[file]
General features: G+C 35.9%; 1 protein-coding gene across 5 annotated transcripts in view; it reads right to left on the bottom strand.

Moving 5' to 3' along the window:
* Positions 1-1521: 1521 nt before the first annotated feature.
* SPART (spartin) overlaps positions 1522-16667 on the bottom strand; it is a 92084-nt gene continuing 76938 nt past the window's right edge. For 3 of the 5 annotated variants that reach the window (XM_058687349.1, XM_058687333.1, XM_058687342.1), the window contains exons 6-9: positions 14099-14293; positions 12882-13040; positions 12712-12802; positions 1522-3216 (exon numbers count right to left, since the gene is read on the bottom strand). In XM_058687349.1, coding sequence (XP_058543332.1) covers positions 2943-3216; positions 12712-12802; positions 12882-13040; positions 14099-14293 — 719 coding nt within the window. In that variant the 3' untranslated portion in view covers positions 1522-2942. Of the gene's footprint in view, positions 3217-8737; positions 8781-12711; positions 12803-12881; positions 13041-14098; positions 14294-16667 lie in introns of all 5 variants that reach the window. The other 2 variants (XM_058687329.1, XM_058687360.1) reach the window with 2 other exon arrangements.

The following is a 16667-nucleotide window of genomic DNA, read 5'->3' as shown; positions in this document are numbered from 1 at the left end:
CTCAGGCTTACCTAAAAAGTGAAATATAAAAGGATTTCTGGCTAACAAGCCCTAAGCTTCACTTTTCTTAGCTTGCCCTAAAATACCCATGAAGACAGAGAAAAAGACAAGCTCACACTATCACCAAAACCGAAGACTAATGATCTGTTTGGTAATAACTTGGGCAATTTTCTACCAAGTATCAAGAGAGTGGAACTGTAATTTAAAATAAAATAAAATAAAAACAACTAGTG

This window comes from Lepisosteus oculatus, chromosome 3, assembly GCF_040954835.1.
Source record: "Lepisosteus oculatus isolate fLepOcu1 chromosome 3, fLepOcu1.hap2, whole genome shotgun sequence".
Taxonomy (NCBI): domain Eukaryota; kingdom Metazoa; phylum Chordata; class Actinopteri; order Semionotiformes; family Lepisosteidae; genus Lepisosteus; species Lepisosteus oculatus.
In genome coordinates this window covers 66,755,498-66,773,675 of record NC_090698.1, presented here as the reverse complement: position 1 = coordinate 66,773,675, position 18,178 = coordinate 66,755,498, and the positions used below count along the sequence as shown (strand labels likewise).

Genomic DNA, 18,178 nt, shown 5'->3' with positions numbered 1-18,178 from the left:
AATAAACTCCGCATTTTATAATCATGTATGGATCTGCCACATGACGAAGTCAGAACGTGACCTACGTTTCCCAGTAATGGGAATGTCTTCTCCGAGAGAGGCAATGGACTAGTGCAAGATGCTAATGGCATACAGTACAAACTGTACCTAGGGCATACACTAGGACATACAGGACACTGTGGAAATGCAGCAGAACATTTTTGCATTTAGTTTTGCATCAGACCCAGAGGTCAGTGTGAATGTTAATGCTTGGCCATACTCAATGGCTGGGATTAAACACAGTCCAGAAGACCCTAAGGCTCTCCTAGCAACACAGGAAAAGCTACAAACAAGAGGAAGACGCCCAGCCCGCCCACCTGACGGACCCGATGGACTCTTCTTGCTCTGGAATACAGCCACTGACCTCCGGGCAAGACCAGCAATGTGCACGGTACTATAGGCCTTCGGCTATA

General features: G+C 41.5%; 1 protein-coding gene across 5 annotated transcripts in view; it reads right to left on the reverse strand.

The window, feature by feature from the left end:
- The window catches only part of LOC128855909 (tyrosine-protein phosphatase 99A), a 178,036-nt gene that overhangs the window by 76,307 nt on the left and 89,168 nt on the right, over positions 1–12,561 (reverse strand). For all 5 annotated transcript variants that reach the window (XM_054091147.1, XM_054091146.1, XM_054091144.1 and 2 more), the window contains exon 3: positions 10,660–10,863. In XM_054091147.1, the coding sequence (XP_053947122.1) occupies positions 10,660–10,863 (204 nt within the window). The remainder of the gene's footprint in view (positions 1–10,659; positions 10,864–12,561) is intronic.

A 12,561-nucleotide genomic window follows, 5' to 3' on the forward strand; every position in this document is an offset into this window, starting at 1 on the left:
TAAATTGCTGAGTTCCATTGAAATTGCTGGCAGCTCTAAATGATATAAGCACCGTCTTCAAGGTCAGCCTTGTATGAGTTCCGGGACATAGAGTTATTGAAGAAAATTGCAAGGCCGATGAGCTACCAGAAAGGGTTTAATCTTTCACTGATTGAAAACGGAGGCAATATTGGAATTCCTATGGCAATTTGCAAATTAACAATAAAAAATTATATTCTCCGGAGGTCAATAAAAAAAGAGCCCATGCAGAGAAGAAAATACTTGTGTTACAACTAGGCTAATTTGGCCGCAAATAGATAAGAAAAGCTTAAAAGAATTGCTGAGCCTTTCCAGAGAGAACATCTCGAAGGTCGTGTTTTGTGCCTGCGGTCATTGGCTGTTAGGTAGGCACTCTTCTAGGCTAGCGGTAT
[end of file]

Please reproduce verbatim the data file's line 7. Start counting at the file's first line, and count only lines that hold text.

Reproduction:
This window comes from Lepisosteus oculatus, chromosome 3, assembly GCF_040954835.1.